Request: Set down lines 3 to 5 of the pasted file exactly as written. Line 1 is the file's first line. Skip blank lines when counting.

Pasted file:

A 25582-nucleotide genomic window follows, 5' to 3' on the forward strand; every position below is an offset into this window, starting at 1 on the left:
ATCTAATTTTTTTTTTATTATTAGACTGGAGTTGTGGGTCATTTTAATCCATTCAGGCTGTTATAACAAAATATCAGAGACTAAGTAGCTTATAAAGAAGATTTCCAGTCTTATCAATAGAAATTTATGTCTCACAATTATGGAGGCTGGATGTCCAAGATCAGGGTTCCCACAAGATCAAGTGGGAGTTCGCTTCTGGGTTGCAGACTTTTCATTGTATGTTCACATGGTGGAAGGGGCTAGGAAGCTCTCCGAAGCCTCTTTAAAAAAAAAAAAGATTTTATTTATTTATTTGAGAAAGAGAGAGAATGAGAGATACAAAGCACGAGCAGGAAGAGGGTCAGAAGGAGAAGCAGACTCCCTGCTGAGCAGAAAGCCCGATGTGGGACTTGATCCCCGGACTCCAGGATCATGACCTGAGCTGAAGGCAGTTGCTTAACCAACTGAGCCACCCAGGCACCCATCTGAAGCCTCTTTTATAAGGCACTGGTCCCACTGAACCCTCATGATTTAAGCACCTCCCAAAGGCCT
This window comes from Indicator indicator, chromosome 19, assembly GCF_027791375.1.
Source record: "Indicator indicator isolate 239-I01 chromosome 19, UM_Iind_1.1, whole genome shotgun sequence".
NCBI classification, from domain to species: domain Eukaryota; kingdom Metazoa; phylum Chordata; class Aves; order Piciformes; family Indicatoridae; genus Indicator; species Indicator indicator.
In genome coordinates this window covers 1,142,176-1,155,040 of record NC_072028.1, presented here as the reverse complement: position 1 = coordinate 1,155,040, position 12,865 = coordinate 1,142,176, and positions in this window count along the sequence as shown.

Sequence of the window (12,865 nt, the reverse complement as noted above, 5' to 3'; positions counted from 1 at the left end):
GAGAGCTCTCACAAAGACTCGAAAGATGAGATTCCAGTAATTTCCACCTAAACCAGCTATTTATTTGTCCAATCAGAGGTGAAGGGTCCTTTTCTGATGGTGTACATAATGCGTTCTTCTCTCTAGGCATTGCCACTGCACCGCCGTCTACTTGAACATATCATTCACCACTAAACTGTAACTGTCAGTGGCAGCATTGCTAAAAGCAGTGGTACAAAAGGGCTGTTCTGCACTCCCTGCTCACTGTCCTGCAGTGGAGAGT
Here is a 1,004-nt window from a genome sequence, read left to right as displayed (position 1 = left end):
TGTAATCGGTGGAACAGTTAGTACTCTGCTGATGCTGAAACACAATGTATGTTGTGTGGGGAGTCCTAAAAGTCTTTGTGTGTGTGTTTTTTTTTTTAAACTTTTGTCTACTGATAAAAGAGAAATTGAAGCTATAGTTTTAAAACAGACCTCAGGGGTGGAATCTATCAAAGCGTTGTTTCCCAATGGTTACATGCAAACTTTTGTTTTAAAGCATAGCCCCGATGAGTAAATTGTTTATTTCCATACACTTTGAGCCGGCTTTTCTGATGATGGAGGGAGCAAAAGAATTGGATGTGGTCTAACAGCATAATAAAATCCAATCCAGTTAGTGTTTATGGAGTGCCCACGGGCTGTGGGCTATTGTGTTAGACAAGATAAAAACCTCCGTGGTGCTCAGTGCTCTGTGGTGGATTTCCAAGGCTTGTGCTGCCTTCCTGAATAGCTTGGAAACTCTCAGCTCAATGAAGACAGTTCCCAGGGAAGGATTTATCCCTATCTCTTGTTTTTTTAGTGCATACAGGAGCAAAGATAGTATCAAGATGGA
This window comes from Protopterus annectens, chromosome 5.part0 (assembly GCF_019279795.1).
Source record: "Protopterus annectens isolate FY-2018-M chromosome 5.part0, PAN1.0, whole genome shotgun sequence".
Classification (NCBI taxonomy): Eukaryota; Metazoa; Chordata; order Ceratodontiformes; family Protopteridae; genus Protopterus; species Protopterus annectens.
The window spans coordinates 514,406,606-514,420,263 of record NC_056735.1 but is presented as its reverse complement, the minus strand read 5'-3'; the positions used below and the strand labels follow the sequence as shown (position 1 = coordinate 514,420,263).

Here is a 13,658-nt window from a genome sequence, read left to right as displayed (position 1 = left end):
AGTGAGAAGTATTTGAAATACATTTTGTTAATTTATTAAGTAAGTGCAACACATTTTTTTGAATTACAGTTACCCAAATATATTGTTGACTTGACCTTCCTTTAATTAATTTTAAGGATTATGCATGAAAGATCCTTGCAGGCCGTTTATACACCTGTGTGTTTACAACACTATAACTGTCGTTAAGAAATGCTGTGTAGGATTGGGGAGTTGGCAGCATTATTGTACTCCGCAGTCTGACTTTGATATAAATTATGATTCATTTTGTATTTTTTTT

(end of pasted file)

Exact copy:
This window comes from Indicator indicator, chromosome 19, assembly GCF_027791375.1.
Source record: "Indicator indicator isolate 239-I01 chromosome 19, UM_Iind_1.1, whole genome shotgun sequence".
NCBI classification, from domain to species: domain Eukaryota; kingdom Metazoa; phylum Chordata; class Aves; order Piciformes; family Indicatoridae; genus Indicator; species Indicator indicator.